What To Do If You Are Waitlisted

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Last updated on June 13th, 2018 by our Product Team

Here’s what it means to be waitlisted from graduate school: you are a qualified candidate, but there are more qualified applicants than there are spaces available. There are a number of scenarios that might lead to a waitlisted application. Maybe your personal essay and test scores were solid, but you don’t have a lot of other experience. Or perhaps you have had great performance at high-level internships, but your GRE scores were average. Or, perhaps there was just a surge of interest in the program and you were edged out by a small margin.

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Though it may feel like it, waitlists don’t exist to make you nuts. Selection committees need to make sure their slots are filled with the best candidates. Every student who receives acceptance into a program has several decisions to make. Some students choose to defer for a year. Others simply never enroll in any program. Will they attend another school? A waitlist gives the school a chance to fill an empty space if an admitted student responds that he or she will not matriculate.

Waitlists have other uses to the selection committee, too. They’re a way to make sure an incoming class is diverse with respect to experience, gender, race, and age. Different programs look at a variety of factors. So if a student who has been granted admission replies that he or she will not attend, the selection committee may very well try to fill that space with a student from the waitlist who has a similar background or experience.

Waitlists also come into play for potential graduate students with regard to financial aid. You should consider whether you are at any kind of disadvantage with financial aid and acceptance deadlines, because these should play a role in your decision. For example, you may find yourself in a situation where you’re on the waitlist for your dream program, but you’ve been accepted to and have a financial aid offer from another program with a fast approaching deadline. You may be required to respond to your third or fourth choice program before you know, for sure, about the dream program. It happens, and it’s unfortunate. Pull out the scale (or pad of paper) and weigh your pros and cons. Find the deal-makers and deal-breakers of each program. Draw up a list and evaluate it alongside your goals and finances.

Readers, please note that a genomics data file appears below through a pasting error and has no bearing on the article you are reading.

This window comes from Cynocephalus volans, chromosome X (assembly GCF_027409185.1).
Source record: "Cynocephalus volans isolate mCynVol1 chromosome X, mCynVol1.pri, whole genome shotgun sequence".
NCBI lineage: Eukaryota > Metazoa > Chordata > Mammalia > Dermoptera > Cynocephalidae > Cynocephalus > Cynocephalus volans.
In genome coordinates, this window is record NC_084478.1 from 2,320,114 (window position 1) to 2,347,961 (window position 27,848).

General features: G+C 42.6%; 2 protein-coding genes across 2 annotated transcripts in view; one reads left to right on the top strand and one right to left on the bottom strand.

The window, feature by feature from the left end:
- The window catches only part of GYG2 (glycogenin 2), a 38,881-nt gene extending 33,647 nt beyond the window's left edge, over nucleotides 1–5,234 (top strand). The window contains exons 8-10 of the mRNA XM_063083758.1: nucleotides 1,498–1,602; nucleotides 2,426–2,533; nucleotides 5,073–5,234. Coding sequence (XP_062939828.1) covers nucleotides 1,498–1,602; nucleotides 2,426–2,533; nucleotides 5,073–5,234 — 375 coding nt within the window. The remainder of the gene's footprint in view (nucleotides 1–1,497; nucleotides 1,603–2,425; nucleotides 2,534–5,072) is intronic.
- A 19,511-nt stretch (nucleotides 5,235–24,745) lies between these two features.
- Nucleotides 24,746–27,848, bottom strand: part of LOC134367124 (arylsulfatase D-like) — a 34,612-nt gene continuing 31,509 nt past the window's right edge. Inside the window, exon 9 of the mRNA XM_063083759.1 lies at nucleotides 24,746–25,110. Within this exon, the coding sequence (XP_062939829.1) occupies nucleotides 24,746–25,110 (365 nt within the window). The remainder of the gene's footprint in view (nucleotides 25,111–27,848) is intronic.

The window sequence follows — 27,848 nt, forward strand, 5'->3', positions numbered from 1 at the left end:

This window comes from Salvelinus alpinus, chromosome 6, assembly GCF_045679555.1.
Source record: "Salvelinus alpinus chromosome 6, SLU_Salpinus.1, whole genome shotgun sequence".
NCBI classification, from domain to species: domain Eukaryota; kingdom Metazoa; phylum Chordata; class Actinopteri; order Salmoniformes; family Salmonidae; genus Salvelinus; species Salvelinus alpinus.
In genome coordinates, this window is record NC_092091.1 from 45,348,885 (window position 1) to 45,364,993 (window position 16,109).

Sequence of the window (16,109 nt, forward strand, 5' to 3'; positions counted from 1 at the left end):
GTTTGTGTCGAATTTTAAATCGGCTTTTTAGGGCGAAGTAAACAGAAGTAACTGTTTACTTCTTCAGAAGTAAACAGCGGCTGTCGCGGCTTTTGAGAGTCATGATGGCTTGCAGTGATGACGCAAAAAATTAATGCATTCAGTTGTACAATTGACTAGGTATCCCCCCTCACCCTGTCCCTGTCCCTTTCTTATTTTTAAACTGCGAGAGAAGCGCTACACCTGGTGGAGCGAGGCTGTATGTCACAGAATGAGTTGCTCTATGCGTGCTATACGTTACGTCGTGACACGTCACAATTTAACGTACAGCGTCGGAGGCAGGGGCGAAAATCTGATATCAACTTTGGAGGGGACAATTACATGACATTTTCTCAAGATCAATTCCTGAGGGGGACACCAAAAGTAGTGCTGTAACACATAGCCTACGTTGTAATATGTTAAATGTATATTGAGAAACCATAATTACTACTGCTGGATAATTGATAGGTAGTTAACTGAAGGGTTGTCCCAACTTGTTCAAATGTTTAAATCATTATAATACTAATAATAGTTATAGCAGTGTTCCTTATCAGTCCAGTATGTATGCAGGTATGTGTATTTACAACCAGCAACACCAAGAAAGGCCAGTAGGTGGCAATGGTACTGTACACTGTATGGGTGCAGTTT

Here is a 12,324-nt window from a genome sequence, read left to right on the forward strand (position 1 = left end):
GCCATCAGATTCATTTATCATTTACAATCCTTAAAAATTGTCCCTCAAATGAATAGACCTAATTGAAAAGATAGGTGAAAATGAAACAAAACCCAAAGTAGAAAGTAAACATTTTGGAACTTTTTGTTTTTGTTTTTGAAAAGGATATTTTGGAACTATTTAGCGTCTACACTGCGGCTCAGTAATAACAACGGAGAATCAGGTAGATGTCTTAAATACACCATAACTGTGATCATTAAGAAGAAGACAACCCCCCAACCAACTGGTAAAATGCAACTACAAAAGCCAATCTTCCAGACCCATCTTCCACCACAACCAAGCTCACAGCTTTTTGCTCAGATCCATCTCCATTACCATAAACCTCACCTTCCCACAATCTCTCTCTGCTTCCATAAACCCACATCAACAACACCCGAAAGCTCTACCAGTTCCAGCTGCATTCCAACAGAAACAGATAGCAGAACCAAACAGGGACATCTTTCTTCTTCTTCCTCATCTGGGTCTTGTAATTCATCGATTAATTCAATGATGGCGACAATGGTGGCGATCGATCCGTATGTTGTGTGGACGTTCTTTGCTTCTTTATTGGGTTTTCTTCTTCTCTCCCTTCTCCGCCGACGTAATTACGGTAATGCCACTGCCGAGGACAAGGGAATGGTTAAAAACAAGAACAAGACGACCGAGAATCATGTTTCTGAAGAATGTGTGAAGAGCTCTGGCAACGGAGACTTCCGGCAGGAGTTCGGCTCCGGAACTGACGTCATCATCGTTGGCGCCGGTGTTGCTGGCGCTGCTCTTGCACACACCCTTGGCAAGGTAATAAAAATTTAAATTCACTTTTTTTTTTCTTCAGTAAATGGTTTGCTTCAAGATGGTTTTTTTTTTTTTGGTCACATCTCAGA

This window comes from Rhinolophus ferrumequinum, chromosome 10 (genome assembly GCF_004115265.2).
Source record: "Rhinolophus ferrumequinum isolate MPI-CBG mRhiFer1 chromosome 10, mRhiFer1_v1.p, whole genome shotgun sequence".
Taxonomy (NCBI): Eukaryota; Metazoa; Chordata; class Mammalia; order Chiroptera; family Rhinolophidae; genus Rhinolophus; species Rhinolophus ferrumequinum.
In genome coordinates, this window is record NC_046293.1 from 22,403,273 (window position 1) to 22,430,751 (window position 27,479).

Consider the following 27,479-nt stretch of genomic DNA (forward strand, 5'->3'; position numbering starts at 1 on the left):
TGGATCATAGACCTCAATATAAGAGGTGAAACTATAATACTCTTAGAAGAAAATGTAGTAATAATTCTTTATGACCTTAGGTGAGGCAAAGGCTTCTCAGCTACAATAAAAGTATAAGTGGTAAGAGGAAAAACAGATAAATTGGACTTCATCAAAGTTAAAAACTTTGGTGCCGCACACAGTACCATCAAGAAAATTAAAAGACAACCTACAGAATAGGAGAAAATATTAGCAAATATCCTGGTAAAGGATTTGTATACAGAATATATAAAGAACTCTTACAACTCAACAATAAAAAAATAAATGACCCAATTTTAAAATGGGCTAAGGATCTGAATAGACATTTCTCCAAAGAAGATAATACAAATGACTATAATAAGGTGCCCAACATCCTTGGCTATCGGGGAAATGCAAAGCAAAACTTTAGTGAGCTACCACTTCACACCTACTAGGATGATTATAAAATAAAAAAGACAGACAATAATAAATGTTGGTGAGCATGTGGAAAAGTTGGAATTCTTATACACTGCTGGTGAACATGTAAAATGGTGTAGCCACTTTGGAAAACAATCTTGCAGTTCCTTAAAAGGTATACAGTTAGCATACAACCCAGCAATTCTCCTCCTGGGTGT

Your might feel a sense of anxiety during this period, but don't let yourself get too worked up over being waitlisted. Try your best to stay organized and on top of other deadlines. Ultimately, you cannot wait forever for a decision from the selection committee; there is a finite amount of time. At the end of the day, being on a waitlist is the admissions equivalen to limbo - and it's hard to reside in this position. Rest assured that you've put forth a qualified and convincing application and don't drive yourself up a wall as you wait for the selection committee to get back to you. The final decision is out of your hands, and it will come eventually.

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This indicates that a school has an annual tuition of $15,000 or less as reported to the National Center for Education Statistics or based on the school's website.